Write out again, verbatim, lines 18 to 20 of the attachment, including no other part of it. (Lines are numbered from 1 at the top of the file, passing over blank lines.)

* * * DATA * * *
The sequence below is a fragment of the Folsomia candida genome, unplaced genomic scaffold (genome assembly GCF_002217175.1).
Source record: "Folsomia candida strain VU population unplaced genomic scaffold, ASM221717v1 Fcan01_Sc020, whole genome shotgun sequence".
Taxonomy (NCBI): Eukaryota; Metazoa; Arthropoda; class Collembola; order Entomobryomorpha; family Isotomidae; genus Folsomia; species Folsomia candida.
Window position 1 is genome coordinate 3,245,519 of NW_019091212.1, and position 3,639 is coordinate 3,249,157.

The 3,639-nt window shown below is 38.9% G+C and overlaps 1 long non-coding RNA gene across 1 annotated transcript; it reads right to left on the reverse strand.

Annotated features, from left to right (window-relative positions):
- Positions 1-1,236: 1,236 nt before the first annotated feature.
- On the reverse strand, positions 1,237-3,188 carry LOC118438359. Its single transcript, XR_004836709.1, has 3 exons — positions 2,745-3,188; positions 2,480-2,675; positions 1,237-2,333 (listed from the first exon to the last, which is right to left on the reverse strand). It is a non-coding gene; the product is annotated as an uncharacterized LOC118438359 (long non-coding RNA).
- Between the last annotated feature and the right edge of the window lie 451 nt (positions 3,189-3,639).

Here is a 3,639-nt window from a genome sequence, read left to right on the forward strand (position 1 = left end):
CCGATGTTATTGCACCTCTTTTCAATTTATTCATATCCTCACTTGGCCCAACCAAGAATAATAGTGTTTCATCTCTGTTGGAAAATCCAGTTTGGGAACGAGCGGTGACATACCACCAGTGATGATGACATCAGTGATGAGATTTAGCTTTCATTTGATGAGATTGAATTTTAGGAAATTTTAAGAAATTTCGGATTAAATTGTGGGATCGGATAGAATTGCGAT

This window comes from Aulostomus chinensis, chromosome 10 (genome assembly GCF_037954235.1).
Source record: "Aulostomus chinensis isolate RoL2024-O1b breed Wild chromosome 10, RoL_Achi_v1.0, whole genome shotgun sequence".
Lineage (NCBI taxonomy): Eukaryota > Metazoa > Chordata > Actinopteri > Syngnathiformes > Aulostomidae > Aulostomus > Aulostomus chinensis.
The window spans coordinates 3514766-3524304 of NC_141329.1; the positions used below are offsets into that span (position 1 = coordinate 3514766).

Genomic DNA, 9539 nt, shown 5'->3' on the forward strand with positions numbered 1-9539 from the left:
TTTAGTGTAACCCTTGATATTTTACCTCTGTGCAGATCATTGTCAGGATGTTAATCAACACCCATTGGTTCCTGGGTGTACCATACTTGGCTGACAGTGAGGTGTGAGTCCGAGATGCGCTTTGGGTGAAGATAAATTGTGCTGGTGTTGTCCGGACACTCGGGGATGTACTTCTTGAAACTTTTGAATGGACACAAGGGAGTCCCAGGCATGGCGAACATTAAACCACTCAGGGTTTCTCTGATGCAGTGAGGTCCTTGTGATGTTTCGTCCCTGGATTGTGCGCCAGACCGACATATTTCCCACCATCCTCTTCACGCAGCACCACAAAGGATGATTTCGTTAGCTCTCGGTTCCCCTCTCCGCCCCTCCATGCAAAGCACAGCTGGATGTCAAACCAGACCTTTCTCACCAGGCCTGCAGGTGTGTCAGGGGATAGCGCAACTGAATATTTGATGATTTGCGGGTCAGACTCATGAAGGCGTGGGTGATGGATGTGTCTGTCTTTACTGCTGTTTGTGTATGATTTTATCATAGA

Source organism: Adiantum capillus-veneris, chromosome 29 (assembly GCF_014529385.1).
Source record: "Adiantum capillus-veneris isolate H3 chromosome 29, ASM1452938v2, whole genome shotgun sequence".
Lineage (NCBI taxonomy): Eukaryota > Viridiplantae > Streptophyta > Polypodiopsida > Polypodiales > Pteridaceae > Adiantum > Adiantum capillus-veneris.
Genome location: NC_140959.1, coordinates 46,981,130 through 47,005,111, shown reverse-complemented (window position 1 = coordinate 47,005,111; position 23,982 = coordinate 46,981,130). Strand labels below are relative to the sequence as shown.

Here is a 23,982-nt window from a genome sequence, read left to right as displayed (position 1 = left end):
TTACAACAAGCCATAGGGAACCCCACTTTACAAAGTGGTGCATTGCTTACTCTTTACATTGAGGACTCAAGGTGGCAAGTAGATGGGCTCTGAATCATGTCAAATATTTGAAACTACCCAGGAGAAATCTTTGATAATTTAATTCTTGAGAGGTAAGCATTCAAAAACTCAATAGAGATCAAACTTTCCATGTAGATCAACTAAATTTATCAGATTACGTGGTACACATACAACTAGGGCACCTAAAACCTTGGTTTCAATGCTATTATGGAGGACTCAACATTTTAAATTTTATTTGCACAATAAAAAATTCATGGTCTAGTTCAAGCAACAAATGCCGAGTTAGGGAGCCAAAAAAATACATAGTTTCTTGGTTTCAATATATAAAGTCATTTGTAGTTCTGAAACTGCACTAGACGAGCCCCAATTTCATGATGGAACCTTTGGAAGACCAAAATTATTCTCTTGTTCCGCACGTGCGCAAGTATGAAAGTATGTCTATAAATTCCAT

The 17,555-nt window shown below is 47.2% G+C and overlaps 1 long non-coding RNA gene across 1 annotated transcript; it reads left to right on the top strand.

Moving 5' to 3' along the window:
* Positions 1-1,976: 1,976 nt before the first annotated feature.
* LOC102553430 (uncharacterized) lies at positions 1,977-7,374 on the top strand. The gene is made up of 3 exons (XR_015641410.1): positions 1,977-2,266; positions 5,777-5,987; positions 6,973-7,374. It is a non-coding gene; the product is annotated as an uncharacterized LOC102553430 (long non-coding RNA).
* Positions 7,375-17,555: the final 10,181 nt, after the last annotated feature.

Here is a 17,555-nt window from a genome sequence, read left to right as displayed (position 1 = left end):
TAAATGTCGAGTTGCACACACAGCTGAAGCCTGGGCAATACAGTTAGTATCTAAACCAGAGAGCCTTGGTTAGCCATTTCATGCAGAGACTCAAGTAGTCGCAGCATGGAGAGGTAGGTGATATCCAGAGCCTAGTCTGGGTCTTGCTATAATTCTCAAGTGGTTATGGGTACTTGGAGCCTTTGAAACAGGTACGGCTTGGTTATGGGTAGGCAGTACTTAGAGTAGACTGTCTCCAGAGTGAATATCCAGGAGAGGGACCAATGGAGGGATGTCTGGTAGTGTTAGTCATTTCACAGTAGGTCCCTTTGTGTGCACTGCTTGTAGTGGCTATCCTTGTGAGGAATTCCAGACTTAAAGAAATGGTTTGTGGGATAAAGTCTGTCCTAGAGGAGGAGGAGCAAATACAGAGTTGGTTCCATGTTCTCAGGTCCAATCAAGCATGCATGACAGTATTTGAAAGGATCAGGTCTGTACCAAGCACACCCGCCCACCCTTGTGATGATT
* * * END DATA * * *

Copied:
Source organism: Adiantum capillus-veneris, chromosome 29 (assembly GCF_014529385.1).
Source record: "Adiantum capillus-veneris isolate H3 chromosome 29, ASM1452938v2, whole genome shotgun sequence".
Lineage (NCBI taxonomy): Eukaryota > Viridiplantae > Streptophyta > Polypodiopsida > Polypodiales > Pteridaceae > Adiantum > Adiantum capillus-veneris.